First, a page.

March 2, 2014

Meth labs go under the radar


---- — ELIZABETHTOWN — Methamphetamine labs are easy to find if you know what to look for.

To teach public officials and first responders what those signs are, police and emergency-services representatives have been holding meetings to discuss the situation and show PowerPoint presentations of the steps that go into making the illegal drug.

State Division of Homeland Security and Emergency Services Fire Protection Specialist Victor Graves has been speaking to fire companies and emergency-medical personnel, while State Police Sgt. Chad Niles has been briefing public officials and highway workers on how to recognize a clandestine drug lab.

“Chad has been very helpful to many public officials, including myself,” Essex County District Attorney Kristy Sprague told the County Board of Supervisors and others gathered for a recent session. “(Meth production is) a very dangerous situation for the people within your community.”


People acting strangely and buying or disposing of certain items — like Sudafed packs and Coleman Fuel containers — are now very conspicuous, Niles said.

“I think we’ve had an impact. It’s more difficult for these people to engage in that kind of behavior. They have to do it a lot farther under the radar.”

In 2012, the last year for which statistics are available, two meth labs were found in Essex County, five in Clinton and one in Hamilton.

But police believe there are many more methamphetamine-making operations underway, Niles said.

And drug users need only assemble a volatile combination of household items to get started.

“You can’t make meth without this: The base product is pseudoephedrine or ephedrine,” Niles said.


Pseudoephedrine is simply another configuration of ephedrine.

The products are sold under different brand names as oral nasal decongestants and have a valid use in relief from cold or flu symptoms. 

In 2005, federal legislation was passed limiting ephedrine and pseudoephedrine sales per person to 3.6 grams a day (two boxes) or nine grams a month, and requiring buyers to show a photo ID, and stores to keep a record of sales.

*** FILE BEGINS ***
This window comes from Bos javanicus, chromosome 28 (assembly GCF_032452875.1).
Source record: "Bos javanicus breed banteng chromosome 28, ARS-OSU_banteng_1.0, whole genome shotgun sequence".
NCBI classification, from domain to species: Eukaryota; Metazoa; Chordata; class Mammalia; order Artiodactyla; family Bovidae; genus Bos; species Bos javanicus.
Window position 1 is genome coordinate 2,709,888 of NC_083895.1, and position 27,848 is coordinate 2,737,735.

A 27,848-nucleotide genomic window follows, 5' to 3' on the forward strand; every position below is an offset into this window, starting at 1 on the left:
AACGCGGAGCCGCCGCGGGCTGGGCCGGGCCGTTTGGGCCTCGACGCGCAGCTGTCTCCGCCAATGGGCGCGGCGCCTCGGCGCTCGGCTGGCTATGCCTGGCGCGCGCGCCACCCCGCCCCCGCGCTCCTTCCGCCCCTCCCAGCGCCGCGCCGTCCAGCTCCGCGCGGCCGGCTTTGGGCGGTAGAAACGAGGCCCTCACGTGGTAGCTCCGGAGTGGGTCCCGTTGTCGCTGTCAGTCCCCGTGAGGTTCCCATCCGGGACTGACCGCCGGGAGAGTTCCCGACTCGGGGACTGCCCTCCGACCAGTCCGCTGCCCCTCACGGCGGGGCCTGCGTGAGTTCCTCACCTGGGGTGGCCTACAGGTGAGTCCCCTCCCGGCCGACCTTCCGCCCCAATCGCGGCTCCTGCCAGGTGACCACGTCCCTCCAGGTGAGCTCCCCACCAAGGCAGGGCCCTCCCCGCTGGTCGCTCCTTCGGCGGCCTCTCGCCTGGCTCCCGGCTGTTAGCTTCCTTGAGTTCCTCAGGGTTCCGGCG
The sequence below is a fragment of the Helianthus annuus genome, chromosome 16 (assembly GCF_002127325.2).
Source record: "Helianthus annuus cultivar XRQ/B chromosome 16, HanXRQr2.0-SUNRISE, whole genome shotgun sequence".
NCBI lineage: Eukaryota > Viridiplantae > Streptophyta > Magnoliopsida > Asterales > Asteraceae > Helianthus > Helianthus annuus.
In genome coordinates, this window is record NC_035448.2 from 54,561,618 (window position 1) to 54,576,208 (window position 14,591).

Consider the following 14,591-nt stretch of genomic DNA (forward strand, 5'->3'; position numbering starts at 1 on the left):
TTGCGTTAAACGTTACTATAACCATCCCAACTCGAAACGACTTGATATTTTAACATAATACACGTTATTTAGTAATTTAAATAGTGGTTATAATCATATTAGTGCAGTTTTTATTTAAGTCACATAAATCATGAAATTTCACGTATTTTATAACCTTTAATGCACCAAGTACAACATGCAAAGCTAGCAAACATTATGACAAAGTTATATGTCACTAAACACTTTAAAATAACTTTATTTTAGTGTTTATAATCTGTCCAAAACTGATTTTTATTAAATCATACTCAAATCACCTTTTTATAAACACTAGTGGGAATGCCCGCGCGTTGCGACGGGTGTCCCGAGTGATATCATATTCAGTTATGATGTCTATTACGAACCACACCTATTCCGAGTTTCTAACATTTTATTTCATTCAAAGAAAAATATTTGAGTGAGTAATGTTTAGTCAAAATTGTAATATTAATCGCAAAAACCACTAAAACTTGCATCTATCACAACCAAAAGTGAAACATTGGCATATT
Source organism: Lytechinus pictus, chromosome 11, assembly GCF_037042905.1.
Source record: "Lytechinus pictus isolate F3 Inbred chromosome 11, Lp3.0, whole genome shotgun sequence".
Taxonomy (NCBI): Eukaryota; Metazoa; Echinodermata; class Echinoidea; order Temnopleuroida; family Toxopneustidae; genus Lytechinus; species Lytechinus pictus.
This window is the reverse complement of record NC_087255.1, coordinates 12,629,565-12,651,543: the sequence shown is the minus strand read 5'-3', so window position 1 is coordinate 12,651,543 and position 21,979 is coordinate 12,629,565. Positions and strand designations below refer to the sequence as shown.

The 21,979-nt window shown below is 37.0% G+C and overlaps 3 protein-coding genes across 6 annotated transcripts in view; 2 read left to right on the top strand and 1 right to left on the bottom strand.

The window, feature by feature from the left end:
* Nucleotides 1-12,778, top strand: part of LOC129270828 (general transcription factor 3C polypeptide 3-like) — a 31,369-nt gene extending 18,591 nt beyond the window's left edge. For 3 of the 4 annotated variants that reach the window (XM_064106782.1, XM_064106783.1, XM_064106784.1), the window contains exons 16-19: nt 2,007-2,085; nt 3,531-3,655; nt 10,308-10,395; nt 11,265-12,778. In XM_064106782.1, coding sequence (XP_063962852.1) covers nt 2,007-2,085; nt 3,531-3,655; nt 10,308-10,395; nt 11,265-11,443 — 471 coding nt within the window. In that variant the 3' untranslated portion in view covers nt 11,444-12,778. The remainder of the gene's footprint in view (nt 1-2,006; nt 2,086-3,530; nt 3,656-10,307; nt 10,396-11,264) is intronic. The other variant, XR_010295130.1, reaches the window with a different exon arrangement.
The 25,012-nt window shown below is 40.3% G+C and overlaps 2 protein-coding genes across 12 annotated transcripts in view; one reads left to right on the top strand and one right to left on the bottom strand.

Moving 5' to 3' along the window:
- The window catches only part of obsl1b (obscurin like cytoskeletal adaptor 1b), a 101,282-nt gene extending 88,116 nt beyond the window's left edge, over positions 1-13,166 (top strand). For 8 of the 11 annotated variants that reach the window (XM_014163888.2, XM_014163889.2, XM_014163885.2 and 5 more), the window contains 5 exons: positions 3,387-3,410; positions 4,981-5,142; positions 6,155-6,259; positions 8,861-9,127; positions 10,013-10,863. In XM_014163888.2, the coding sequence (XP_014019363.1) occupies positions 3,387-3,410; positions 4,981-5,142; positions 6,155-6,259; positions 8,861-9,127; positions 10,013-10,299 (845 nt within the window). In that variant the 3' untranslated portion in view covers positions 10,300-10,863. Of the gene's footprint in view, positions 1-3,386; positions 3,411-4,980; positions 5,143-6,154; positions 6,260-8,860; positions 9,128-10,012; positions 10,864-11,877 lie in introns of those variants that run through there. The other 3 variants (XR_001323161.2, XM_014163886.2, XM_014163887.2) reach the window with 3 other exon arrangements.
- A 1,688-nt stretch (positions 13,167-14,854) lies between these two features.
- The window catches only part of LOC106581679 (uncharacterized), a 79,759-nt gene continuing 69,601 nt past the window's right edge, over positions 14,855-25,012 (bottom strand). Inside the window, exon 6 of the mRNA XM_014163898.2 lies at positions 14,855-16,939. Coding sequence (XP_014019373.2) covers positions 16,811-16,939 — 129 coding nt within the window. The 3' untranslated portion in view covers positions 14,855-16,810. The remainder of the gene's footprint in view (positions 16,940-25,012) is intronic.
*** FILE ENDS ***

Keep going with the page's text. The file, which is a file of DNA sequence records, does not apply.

The products are kept behind the counter at pharmacies and dispensed on request.


The substance is chemically similar to methamphetamine, Niles said.

“Knock off the oxygen-hydrogen (molecule), you have methamphetamine. That’s the whole process where you mix the chemicals together. You synthesize methamphetamine.”

Users call it the “shake and bake” or “one pot” method, and the small amount produced is usually for personal use, he said.

The pseudoephedrine is usually ground up finely in a coffee grinder, he said, and mixed with ammonium nitrate from instant cold packs, sodium hydroxide from Red Devil Lye or Drano, lithium from lithium AA batteries and camp fuel sold by Coleman and other companies.

“When water mixes with ammonium nitrate, there’s an instant exothermic reaction,” Niles said. “That’s another thing to look for, a bunch of ice pack wrappers.”


The sodium hydroxide is very dangerous, he said.

“It causes severe chemical burns. It’s not unusual to have it in your house, but it’s unusual to have six of them.”

Users add a small amount of water to a plastic bottle with the chemicals inside, shake it, and the reaction takes an hour, he said.

Niles said he wasn’t revealing anything potential meth makers couldn’t get in a quick Internet search.

Besides meth, the reaction produces poisonous hydrogen chloride gas, he said.

The liquid in the bottle is siphoned out with plastic tubing and directed through a coffee filter, leaving the methamphetamine in the filter.

“They use a lot of coffee filters, more than you or I would ever use in a lifetime,” Niles said. “This is something to look out for.”


The whole process produces about two grams of methamphetamine and costs around $70.

The resulting white crystalline substance is then smoked in a glass pipe or injected.

“It’s a super stimulant,” Niles said. “You may see extreme weight loss in a short time, sweating, body odor, bad teeth, open sores.”

Meth addicts may dump the trash from their labs in ditches or the woods, he said, and he advises people not to pick through bags of trash they see, because there may be hazardous chemicals inside.

“If you have a suspected lab, what do you do? Say you see a bag in the ditch, contact your local State Police. If you have intelligence information ... contact State Police. Let us know.”


Moriah Supervisor Thomas Scozzafava said solid-waste transfer station workers should also be aware of what to look for.

“We get a lot of garbage from outside Moriah,” he said. “Young people have died (from using meth).”

As well, he observed, “it seems like it takes forever (to make an arrest) if you call in to say so-and-so is selling this stuff.”

Niles said they need to have a substantial case to make an arrest.

“It is frustrating for us. You wish you could just march in. We need to bring charges, good, serious felony charges to put them away for a while.”

Niles said he already speaks with trash haulers, so they know what to look for.

Newcomb Deputy Supervisor Wester Miga said town highway crews doing spring cleanup should also be aware of what to look for.

“This should be a topic for all of us to take into consideration.”

Niles said he does go around to highway departments and advises them about potential meth trash.


Meth, Niles said, is a “very, very detrimental drug. They (users) tend to be irritable or anxious, have extreme paranoia. 

“They have a wild look. These folks can be very dangerous.”

He said that once hooked on meth, users often return to its use even after prison time and rehabilitation.

“One or two recreational uses will get you hooked. The high is so euphoric. 

“They can’t get out of it.”

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